With his first marriage already under his belt at the age of 20, he moved on to consultancy before setting up an insurance firm on behalf of the Rothschild family in Dublin. This soon led to opportunities at Scottish Amicable and a position at the helm of General Electric's European insurance business. But it wasn't long before Cowdery, an entrepreneur at heart, decided to branch out on his own and set up Resolution mark one in 2004.
He spied an opportunity to buy up "zombie funds" – insurance funds closed to new business – and made monumental cost-savings through integration. It was an idea that had long been talked about but while the other, public school-educated City boys sat around and procrastinated, it was Cowdery who had the gumption to take the plunge.
The gamble paid off and by the time Resolution mark one was sold to rival Hugh Osmond's Pearl Group at the height of the market for 5 billion in 2007, Cowdery had the City's full attention.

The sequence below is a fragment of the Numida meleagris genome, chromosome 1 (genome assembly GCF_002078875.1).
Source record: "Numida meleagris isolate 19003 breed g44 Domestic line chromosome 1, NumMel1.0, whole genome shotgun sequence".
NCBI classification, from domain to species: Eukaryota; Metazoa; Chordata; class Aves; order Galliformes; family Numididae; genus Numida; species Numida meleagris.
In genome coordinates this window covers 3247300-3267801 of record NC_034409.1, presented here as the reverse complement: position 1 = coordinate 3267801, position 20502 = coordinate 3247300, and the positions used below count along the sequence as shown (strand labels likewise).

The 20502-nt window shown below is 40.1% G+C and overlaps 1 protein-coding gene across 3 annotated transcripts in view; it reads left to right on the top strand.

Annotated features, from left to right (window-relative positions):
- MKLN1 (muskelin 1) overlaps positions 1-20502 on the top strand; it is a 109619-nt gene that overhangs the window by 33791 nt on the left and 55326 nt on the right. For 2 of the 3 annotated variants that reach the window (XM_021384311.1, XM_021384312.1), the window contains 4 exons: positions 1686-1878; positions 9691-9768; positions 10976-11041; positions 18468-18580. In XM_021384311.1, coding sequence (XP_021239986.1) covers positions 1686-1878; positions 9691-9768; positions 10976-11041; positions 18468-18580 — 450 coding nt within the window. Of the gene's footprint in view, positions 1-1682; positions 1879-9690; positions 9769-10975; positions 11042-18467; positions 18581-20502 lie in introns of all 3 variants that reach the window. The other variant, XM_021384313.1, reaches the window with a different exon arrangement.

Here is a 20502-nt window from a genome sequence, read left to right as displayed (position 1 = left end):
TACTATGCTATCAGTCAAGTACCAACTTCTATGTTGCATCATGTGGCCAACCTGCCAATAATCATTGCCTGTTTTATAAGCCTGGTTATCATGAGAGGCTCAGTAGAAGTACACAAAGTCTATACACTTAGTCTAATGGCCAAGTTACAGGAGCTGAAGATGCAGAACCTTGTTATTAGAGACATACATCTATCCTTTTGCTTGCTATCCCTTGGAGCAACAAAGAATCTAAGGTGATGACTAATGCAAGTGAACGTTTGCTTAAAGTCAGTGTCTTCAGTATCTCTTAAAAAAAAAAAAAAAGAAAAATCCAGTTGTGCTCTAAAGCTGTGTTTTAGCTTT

Cowdery admits he thought about leaving the insurance game and devoting his time to the Resolution Foundation, the charitable organisation he set up with his own money to help Britons on low incomes. He has never let it get the better of him in the business world, but his start in life is evidently an issue that preys on his mind. While others have turned their back on the working class once they strike it rich, Cowdery is bent on giving something back.
He has spoken of his gratitude to the welfare state, but wants to help individuals who are keen to wean themselves off benefits and make it in the working world. The Resolution Foundation, set up in 2005, aims to improve the lives of Britons on "less than median incomes".
But despite his evident enthusiasm for charity work, Cowdery soon gave into temptation and re-entered the City, raising 600m for Resolution mark two, which floated on the London Stock Exchange in December.